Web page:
How will Expo 2020 affect the UAE?

Sunday 31/07/2016
Museum of the Future will be built on main road of Dubai, at estimated cost of $136 million

ABU DHABI - Study any economic pro­spectus for the United Arab Emirates and one event will either be prominent or dominant — Expo 2020 Dubai, which, for the Gulf and be­yond, could be a game changer.
The first World Expo in the Mid­dle East, Africa or South Asia, the numbers projected for Expo 2020 are staggering. More than 25 million visitors — the vast majority from outside the UAE — are expected during its run from October 20th, 2020, to April 10th, 2021, during the 50th anniversary of the United Arab Emirates.
More than 200 countries, organi­sations, companies and institutions are to participate under the theme Connecting Minds, Creating the Fu­ture. Its site will span an area about 4km long and 1.8km wide. Infra­structure spending, including the expansion of Al Maktoum Interna­tional Airport, runs into hundreds of millions of dollars.
If Expo 2020 Dubai’s purpose is to be “a festival of human ingenu­ity”, a forum for the advancement of ideas, a celebration of global con­nectivity and a catalyst for change, its impact will also be measured in clinical economic terms and organ­isers are adamant that its effects will be a lasting, directly and tangi­bly beneficial one.
But what will be the true legacy to its host and why should the peo­ple of the UAE and the Middle East in general embrace it?
“World Expos are global events dedicated to finding solutions to specific challenges facing human­ity, by offering a journey inside the Expo theme through engaging and immersive activities,” said Vicente Loscertales, secretary-general of the Bureau International des Expo­sitions (BIE), the intergovernmen­tal organisation charged with over­seeing and regulating World Expos.
“Expos are transformative events for the host city and country, serv­ing as catalysts for change in their preparation, execution and legacy. Among mega-events, World Expos attract more visitors than any oth­er — over 20 million people visited Expo 2015 in Milan, and Expo 2010 Shanghai attracted a record 73 mil­lion visitors.
“This offers the host city a major opportunity to improve its infra­structure, regain and develop land and engage citizens around a global issue facing humanity,” Loscertales said.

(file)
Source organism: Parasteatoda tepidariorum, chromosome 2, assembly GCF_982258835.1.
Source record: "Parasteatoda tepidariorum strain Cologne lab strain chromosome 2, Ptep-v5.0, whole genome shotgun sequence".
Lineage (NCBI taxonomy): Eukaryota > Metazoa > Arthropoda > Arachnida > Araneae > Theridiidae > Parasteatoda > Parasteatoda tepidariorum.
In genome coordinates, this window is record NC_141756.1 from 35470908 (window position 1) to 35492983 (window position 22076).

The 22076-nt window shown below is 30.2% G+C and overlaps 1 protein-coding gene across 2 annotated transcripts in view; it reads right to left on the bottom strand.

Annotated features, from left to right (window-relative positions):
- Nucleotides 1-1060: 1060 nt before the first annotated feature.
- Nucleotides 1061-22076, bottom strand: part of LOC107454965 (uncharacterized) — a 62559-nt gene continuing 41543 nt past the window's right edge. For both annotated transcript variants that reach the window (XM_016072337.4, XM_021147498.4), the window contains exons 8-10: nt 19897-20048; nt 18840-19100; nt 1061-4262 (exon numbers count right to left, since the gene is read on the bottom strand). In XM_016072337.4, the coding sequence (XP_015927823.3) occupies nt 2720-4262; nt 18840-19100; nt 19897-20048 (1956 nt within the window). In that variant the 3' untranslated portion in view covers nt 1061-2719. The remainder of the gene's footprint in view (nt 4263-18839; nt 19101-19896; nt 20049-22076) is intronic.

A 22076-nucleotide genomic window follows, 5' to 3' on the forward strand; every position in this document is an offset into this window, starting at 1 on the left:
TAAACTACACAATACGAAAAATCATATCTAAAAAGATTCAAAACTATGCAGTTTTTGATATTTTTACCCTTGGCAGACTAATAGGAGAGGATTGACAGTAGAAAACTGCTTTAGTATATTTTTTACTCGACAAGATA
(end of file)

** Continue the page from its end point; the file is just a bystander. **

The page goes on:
The “significant economic ben­efits” associated with hosting a World Expo, according to Loscer­tales, include its role as a spring­board for new industries and talents and the opportunity and impetus it provides for infrastructure devel­opment and creating or revitalising urban areas.

“Through construction, plan­ning, tourism and the development of new industries, Expos lead to the creation of hundreds of thousands of new jobs and spur regional de­velopment,” he said.
“Under BIE rules, organisers must consider the legacy of an Expo during the planning phase to ensure that the host city enjoys the benefits of the Expo many years af­ter it has closed.
“In Dubai, the site has already been earmarked to host a research and academic institutions, an ex­hibition centre and a technological cluster.”
Robin Teh, country manager in the UAE and director of valuation in the Middle East and North Africa region for international residential property specialist Chestertons, said Expo 2020 Dubai will energise the emirate’s real estate market.
“It will be given a large shot of investment, as there will be global interest in all sectors of real es­tate,” he said. “More services will be needed, more people needed to provide services, new industries created — all contributing to growth and demand. We expect to see a continued rise in real estate prices as demand picks up leading to Expo 2020 Dubai, starting as the current year ends.”
Teh said the huge and expensive capital projects being constructed in preparation for the event — the Dubai Canal, Al Maktoum airport, Dubai Creek developments and the restarting of the Bawadi project, which includes amusement parks, hotel, commercial and residential buildings, in Dubailand — will re­tain their value to the emirate long after the Expo has ended.
For Ambareen Musa, founder and chief executive officer of souqal­, Expo 2020 will “invigor­ate” the UAE economy in several ways. “First, it will create more employment opportunities, and second, it will boost the tourism sector,” she said.
“[Small and medium-sized enter­prises] in Dubai, especially those operating in the travel and tourism, logistics, retail and wholesale sec­tors, are also expected to gain from the international exposure that the Expo will provide. Looking at ex­amples of previous World Expos, it is evident that the Dubai economy stands to benefit not only in the short-term, but long-term as well.”